LONDON, March 13 (UPI) -- The British government is considering developing a new nuclear deterrent and may even have started to deploy it.
Foreign Secretary Jack Straw has failed to confirm or deny a report that a new British nuclear weapons system is already being secretly developed.
Asked about the report in this week's Sunday Times newspaper about a replacement for the Trident submarine-launched nuclear missile system, Straw said: "We are giving consideration to the development of a new system."
Plans to replace Trident, which some estimate will cost £20 billion, are expected to be drawn up by the next British general election. And Blair has promised MPs the "fullest possible" debate before any decision, the British Broadcasting Corporation reported Monday.
The Sunday Times said an anonymous senior British source had told it work on the weapon has already been underway since Blair was re-elected to a thrid consecutive term of office in May 2005. According to the paper, the research is being carried out at the Atomic Weapons Establishment at Aldermaston, Berkshire.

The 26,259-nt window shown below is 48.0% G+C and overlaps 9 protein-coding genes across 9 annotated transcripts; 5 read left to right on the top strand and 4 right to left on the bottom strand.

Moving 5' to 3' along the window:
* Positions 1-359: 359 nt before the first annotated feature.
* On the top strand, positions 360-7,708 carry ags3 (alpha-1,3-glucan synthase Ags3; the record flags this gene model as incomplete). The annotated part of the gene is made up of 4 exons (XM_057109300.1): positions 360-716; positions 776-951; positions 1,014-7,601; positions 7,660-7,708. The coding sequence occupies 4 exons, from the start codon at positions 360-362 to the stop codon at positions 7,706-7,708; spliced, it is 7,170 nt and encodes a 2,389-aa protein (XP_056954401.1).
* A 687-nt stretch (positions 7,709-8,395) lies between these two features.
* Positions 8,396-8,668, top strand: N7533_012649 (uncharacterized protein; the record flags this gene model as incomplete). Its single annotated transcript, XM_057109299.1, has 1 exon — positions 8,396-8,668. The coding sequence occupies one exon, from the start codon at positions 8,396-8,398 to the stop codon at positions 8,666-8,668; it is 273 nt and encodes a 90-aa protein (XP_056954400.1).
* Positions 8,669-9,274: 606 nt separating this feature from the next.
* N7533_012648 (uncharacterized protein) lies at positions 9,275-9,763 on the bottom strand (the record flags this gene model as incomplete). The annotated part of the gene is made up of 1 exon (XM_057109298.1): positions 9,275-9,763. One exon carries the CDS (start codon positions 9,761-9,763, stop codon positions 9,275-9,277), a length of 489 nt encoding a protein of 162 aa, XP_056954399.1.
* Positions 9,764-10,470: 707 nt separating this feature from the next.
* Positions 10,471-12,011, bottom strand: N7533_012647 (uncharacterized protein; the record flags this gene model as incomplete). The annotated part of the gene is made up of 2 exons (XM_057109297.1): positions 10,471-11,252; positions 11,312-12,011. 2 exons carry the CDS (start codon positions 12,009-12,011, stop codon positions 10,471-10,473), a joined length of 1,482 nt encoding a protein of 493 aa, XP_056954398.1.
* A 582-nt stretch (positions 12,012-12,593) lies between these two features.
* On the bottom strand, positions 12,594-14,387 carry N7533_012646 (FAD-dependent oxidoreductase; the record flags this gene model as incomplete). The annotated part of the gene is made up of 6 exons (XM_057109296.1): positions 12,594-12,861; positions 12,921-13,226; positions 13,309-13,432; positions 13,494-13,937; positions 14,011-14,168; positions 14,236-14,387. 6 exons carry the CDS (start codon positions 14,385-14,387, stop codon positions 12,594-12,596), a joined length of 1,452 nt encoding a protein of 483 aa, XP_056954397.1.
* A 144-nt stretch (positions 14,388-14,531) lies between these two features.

The Sunday Times said British government scientists wanted to produce a warhead using proven components to avoid breaching a ban on nuclear testing.
Straw said Britain was "entitled to have a nuclear weapons system," and had reduced the numbers of systems it had from three to one.
Blair's official spokesman later said: "We are in a process of thinking about thinking about it," but he added, "not this month and not next month," the BBC said.
Last month Blair told a committee of senior MPs there would be the "fullest possible" debate on any decision to develop a new nuclear warhead. But he said his Labor Party was committed to keeping Britain's nuclear deterrent.